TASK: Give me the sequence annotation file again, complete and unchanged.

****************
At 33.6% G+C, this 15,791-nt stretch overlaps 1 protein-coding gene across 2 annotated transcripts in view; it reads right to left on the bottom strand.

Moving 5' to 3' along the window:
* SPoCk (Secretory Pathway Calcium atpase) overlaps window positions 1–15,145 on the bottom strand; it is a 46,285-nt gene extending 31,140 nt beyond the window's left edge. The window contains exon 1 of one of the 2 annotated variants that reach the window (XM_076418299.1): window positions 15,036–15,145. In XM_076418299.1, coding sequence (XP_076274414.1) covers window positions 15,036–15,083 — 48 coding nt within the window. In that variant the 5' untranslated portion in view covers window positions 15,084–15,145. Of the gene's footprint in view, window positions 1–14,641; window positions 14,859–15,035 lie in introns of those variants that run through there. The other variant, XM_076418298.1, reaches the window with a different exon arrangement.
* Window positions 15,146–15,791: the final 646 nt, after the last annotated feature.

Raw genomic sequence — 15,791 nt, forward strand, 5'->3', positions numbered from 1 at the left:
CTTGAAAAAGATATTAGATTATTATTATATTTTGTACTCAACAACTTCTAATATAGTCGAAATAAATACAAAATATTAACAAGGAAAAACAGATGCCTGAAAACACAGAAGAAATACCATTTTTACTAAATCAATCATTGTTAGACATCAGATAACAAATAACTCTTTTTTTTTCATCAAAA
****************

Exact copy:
At 33.6% G+C, this 15,791-nt stretch overlaps 1 protein-coding gene across 2 annotated transcripts in view; it reads right to left on the bottom strand.

Moving 5' to 3' along the window:
* SPoCk (Secretory Pathway Calcium atpase) overlaps window positions 1–15,145 on the bottom strand; it is a 46,285-nt gene extending 31,140 nt beyond the window's left edge. The window contains exon 1 of one of the 2 annotated variants that reach the window (XM_076418299.1): window positions 15,036–15,145. In XM_076418299.1, coding sequence (XP_076274414.1) covers window positions 15,036–15,083 — 48 coding nt within the window. In that variant the 5' untranslated portion in view covers window positions 15,084–15,145. Of the gene's footprint in view, window positions 1–14,641; window positions 14,859–15,035 lie in introns of those variants that run through there. The other variant, XM_076418298.1, reaches the window with a different exon arrangement.
* Window positions 15,146–15,791: the final 646 nt, after the last annotated feature.

Raw genomic sequence — 15,791 nt, forward strand, 5'->3', positions numbered from 1 at the left:
CTTGAAAAAGATATTAGATTATTATTATATTTTGTACTCAACAACTTCTAATATAGTCGAAATAAATACAAAATATTAACAAGGAAAAACAGATGCCTGAAAACACAGAAGAAATACCATTTTTACTAAATCAATCATTGTTAGACATCAGATAACAAATAACTCTTTTTTTTTCATCAAAA